Be sure that the blade is exactly perpendicular to the part it's cutting.

Different materials cut better with different top rakes. Grind the cutter to suit the material. Make sure it's sharp.

Use lots of oil. You're taking a broad cut and a lot of heat will be generated. Oil keeps the metal from galling .

ralph
05-20-2005, 08:29 AM
All good information here. One more, part as close to the chuck as possible.

Unless its absolutely necessary to part off, I'll pull the stock out, cut it on the bandsaw, then put it back in and face the end. Chickens way out. :lol:

cooter
05-21-2005, 03:46 PM
I have a small metal lathe (12x36) which I use frequently. I always seem to have trouble using a cutoff tool in the machine to cut round stock (steel) larger than 1 inch in diameter. After a nice start and cutting into a 2 inch piece approx. 1/2 inch or so the tool seems to want to vibrate and not work properly. I have tried several different angles when sharpening the tool and different speeds, with and without cutting fluid. This is a tight machine and otherwise works well. Any help would be greatly appreciated. Thanks....Gary
Thanks for all the info everyone. I appreciate having found a source and having found people who know what they are talking about!

Kevbo
05-25-2005, 11:24 AM
Another trick that can help is to place a prop between the lower edge of the parting blade and the cross slide. Said prop needs to be narrow enough to fit in the groove only where it is in the work, it can be more substantial down below.

A word of warning though, If you get chatter with the prop installed, the resulting vibration can walk the prop out of position, causing all hell to break loose.

Another thing that can cause chatter late in the cut, like you are seeing is that the weight of the part and the "spring" of the remaining material (to be parted) can resonate. If you can leave the tailstock center just touching the finished part, it can help damp this vibration.

Jacobs once made a free-spinning chuck on a M-2 shank for use turning commutators on armatures with no center holes. I've often wished I had one for parting small stuff. With that you could part between centers, as it doesn't cause axial loading.

Renee n Jerry Conrad
12-17-2005, 08:50 AM
Dad always reminds me to cut some clearance when parting something off. Maybe half the width of the parting tool? Doesn't seem to need a lot. This means make a cut, back out, move over a bit, make another cut, go back and forth. I've not tried parting anything off on our 'mini-lathe' yet but I have a feeling the day will come when I really appreciate the good ideas here. :-D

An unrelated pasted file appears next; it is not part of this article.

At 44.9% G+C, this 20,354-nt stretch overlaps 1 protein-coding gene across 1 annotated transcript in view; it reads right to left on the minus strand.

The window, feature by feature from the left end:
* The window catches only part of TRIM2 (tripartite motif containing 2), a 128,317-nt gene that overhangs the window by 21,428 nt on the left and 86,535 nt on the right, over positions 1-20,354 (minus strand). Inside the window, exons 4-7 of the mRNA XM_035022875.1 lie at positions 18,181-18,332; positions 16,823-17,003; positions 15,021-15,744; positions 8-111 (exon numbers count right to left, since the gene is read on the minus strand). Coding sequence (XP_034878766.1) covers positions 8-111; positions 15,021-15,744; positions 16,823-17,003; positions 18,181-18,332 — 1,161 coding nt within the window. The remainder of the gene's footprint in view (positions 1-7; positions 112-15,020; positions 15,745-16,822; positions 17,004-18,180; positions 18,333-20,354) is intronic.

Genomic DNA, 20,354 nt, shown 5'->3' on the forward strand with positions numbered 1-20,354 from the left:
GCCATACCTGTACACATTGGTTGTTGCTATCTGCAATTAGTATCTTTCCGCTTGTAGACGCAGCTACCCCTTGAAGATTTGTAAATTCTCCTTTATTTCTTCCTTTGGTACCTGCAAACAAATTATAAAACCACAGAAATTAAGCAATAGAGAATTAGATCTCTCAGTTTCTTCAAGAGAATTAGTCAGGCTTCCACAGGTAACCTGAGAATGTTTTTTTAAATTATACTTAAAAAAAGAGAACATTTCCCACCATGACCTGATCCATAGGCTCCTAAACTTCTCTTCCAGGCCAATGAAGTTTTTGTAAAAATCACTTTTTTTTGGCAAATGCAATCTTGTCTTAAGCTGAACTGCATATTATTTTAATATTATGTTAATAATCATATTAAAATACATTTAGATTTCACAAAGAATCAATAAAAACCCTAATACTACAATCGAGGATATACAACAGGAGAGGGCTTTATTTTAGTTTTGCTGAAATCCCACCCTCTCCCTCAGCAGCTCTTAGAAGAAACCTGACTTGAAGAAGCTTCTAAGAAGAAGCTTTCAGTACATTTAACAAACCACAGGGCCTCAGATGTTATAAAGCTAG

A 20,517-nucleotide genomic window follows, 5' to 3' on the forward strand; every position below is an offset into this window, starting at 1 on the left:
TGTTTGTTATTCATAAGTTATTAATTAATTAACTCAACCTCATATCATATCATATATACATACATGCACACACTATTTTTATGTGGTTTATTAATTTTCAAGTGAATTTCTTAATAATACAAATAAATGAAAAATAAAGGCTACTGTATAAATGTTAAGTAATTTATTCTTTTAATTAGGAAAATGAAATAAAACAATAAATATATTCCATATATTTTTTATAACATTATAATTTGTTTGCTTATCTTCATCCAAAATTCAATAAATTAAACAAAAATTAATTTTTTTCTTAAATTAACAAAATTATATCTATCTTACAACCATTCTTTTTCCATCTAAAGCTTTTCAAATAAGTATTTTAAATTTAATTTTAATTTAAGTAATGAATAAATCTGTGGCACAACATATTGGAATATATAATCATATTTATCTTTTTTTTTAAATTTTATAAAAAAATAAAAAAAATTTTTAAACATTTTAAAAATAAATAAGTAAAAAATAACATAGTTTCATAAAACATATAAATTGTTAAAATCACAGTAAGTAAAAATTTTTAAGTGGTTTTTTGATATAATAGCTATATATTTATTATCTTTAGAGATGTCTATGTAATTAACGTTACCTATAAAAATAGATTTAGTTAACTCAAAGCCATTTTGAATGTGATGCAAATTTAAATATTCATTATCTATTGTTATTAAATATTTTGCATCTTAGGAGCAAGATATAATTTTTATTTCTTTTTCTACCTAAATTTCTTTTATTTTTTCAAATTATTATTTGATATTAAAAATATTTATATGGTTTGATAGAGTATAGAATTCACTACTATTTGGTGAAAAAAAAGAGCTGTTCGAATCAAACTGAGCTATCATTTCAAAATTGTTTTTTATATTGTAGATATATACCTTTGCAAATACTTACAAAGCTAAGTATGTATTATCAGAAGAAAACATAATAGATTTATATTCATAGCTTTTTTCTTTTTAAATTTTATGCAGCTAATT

Renée

wolfthing2000
03-05-2006, 05:58 PM
Rigidity and mass is what it's all about guys! I've been there with this same subject on many an old South Bend belt drive or some wore out loose piece o' ....! then the day comes when you walk up to a Monarch or Lodge and Shipley or other heavy weight lathe and the part off sings through alloy steel like it's butter. We part off to tolerances of .002 on a regular basis .

If you have to make it work on a small machine obey all of the rules about overhang and stock out from chuck. Sometimes I would put a hook on the top aof the blade to make it a super positive edge. NEVER do this in brass as you probably all know anything but a neutral top on your tools or drills will suck into brass!!

Good luck!:wink:

tinkertoy41
03-06-2006, 05:39 PM
The first rule for a lathe C/O tool is to have the correct clearances on all edges, top- sides- front, the top should be left as it come from the manufacture, the sides should be left the same way, the clearance on the front should be seven degrees or less, just enough to keep it from rubbing.
The blade length should be 1/2 the C/O diameter plus1/8 for maximun support.
Only use the fancy top hook clearance after you have gained enough experiece to know why it works.
The tool must be on center or a few thousands below center in order to cut.
Position the C/O blade for cross slide straightness by using a faced off shoulder for reference.
Fluid make a big difference, again use what you got~~
The new insertable C/O tools solve most of these issues.

Thanks Tinkertoy